The major exhibition of the Italian artist, often referred to as the 'cursed one' because of his battle against drug abuse and mental health issues, includes some never seen before items.
If you’re in Naples this year and want a break from the city's ongoing Serie A football title celebrations, you could do worse than to visit a new Mario Schifano retrospective at the Gallerie d’Italia.
Marking a year in the premises for the Gallery’s Naples venue, 'Il Nuovo Immaginario' - or ‘The New Imaginary’ - takes visitors on a chronological journey through the late artist’s oeuvre from the 1960s up until his death in 1998.
Put together by Luca Massimo Barbero, the associate curator for the Intesa Sanpaolo Collections of Modern and Contemporary Art, the exhibition features some 50 pieces gathered from collections across the globe.
Starting his career in the late 1950s, Schifano initially worked in a monochrome, dense style of painting, taking inspiration from his work as a restorer of ancient works in Rome’s Villa Giulia museum, under the direction of his father.
1961’s ‘Analogo’ is a perfect example of that artistic approach, but he soon became tired of the technique and as the Swinging Sixties swung in, rose to the status of one of the most significant and pre-eminent artists of Italian postmodernism.
In 1962, Schifano’s work was exhibited in the iconic ‘New Realists’ show at the Sidney Janis Gallery in New York, alongside other young Pop art and Nouveau réalisme innovators like Andy Warhol and Roy Lichtenstein.
In Italy, he was part of a core group of artists, including heavyweights Franco Angeli and Tano Festa, who made up the ‘Scuola di Piazza del Popolo’ in Rome. While Schifano was widely celebrated as a talented and prolific artist, he struggled with lifelong drug addiction and mental health issues, which earned him the nickname ‘maledetto’ - or ‘the cursed one’.
As the 1960s wore on, Schifano leaned more heavily into Pop Art, putting his own spin on the genre and reinterpreted America-centric signs - a long-time feature of his career - dedicating paintings to Esso and Coca Cola in a testament to urban living.
While the signs are a hallmark throughout much of the late artist’s work, he could not be put into any specific box. That fact is made plain by the exhibition’s inclusion of his take on great Italian landscapes, like ‘Last Autumn’ and ‘Futurism Revisited’, the latter of which pays tribute to the masters of the Futurism genre, including Giacomo Balla and Gino Severini who were among the first to introduce the theme of the movement of the human figure in artworks.
Despite not living until the 21st Century, some of the works featured suggest Schifano was way ahead of his time. A series of works from the 1970s - never before put on display to the public - called ‘TV Landscapes’ look very much like the home screen of a modern iphone in their resemblance to apps. The artist took inspiration from televised news stories, art and advertising and painted the photorealistic work on canvas.
Speaking to Euronews Culture, curator Luca Massimo Barbero explains the thinking behind the exhibition and the aim to clear up any myths surrounding the artist: “It’s important for us to shift the idea we as a collective public have of Mario Schifano. We want to clear the field of clichés that we associate with him. Like with every exhibition I curate, I always enjoy seeing the eyes of visitors light up - it seems like they are saying, ‘Ah, I didn’t know him like that’.”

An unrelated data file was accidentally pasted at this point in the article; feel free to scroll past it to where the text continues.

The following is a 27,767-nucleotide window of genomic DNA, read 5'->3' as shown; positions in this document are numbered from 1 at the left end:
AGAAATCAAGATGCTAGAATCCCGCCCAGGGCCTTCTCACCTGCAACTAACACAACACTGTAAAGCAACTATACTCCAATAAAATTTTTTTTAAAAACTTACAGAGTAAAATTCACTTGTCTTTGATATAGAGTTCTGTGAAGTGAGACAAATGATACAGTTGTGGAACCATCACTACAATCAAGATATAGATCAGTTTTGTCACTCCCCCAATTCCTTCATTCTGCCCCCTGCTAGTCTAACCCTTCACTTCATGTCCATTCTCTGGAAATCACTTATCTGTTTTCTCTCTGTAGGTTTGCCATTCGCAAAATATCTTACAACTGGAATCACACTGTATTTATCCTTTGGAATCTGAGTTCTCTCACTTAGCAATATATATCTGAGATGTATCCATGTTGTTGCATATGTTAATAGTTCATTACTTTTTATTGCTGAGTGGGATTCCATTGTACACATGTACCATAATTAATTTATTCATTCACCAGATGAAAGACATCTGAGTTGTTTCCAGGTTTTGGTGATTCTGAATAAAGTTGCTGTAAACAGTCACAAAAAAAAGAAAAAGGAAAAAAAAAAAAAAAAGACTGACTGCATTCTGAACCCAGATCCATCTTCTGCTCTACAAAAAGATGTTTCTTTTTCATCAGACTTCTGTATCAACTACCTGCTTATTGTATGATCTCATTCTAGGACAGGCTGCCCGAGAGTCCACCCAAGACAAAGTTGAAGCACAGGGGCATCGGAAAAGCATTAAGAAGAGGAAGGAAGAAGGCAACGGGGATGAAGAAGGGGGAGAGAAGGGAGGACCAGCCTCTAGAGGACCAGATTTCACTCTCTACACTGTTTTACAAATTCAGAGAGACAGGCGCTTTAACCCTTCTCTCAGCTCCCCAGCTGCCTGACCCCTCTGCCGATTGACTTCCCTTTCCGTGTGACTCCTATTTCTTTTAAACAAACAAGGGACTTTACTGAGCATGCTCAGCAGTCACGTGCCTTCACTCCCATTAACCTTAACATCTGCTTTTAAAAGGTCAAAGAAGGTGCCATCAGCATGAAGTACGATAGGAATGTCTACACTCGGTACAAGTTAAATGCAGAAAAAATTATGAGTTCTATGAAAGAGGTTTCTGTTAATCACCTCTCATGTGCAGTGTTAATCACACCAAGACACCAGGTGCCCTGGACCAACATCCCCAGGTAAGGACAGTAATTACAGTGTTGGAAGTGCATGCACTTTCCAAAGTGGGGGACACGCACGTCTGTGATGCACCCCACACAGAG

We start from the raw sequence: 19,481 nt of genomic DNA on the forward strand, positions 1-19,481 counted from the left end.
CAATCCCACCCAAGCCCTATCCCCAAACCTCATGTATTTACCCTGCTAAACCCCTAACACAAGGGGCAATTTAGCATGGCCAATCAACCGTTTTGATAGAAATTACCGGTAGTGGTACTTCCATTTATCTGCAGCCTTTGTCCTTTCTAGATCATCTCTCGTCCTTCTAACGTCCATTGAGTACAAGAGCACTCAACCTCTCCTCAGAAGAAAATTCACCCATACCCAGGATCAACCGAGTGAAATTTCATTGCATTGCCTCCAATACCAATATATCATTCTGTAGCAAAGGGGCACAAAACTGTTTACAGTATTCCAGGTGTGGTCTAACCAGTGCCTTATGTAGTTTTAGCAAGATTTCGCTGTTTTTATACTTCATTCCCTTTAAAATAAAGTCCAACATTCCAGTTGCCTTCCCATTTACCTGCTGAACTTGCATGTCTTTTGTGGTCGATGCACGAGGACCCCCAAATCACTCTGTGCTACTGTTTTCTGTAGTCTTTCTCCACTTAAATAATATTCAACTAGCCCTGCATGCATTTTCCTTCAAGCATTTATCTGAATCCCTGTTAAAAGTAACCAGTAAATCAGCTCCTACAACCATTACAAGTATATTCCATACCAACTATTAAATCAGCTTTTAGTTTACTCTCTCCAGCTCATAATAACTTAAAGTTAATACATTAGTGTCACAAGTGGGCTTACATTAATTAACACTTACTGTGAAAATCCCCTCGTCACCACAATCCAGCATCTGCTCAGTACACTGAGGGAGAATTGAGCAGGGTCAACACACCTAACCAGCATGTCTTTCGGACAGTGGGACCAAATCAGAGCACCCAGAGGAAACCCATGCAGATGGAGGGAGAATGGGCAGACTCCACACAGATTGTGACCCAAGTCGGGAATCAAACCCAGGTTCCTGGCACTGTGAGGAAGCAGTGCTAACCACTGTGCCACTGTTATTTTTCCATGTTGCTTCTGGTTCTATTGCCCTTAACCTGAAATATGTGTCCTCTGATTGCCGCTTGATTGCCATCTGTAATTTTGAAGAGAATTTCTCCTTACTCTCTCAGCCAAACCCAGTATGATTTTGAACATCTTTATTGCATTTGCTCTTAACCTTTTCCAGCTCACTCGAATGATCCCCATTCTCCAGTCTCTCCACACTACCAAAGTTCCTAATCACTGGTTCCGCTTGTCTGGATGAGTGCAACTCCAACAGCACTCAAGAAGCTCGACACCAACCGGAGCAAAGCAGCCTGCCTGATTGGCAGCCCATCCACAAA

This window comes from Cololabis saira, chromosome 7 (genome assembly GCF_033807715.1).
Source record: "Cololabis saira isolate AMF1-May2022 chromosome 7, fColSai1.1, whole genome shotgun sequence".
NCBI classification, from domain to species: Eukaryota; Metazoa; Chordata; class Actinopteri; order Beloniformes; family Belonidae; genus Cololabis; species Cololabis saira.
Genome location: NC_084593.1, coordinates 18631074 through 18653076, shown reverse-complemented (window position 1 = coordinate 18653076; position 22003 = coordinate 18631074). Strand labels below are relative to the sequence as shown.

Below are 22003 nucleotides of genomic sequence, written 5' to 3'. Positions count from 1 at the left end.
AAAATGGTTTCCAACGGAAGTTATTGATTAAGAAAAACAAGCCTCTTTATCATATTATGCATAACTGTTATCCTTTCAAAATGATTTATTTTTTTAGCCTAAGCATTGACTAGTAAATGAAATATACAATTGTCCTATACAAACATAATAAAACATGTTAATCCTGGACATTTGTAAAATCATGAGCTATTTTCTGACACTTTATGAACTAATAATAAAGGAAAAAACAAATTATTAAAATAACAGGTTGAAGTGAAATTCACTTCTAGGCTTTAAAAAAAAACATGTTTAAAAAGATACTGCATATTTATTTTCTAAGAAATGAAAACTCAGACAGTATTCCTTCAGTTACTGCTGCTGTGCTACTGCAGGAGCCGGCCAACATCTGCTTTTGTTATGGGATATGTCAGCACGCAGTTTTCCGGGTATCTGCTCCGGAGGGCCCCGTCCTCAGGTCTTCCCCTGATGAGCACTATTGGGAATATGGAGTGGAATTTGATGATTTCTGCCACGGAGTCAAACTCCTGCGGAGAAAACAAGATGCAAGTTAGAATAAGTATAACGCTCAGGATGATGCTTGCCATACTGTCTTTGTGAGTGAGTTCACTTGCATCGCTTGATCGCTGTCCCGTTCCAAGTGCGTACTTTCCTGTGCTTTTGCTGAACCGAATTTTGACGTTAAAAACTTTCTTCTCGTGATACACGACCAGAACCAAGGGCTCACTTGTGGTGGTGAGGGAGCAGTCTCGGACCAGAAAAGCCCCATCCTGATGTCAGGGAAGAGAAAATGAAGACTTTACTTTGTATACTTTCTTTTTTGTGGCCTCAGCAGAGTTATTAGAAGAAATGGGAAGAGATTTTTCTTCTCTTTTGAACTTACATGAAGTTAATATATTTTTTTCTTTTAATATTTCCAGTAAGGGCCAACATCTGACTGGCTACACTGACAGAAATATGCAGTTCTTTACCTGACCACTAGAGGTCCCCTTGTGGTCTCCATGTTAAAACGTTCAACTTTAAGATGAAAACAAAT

The remarkable exhibition takes up a great deal of space across two floors at the stunning Gallerie d’Italia - which is owned by Intesa Sanpaolo and still acts in part as a home to bankers - and occupies the vast Toledo Hall, which features large-format works representing the last three decades of Mario Schifano's artistic production from the ‘70s, ‘80s and ‘90s.
1986’s ‘Gaston a Cavallo’ is a particular stand out. At first glance, it looks rather traditional with a man in a bowler hat sitting astride a horse - but it’s far from being a typical piece of art. Schifano also chose to paint the frame of the piece in a rainbow of colours, distinguishing his work from those artists that veer towards the more conventional.
Some of the works in the Toledo Hall have an interesting history aside from their artistic merit - many of them were saved from a fire and while damage is visible on a number of them, the scorch marks act as a metaphor for both the vitality of the work and also for Schifano’s life itself.
While no doubt a true rock star of the Italian art scene - he had high profile relationships with both Anita Pallenberg and Marianne Faithfull and was the inspiration for the Rolling Stones’ ‘Monkey Man’ and featured Keith Richards and Mick Jagger in his 1969 film ‘Umano, Non Umano - his life was not an easy one.
He was given six prison sentences, later struggling with heroin addiction; he would often pay his dealers in art, which frustrated gallerists no end. It took him several attempts at rehabilitation to throw himself back into his work and he reemerged in the 1980s with an important retrospective in Rome followed by a Venice Biennale show in 1982.
Schifano died in Rome in 1998 at the age of 63. At the time, many of those who knew him said they were surprised he had lived for so long.
The Gallerie d’Italia retrospective runs in Naples until 29 October 2023.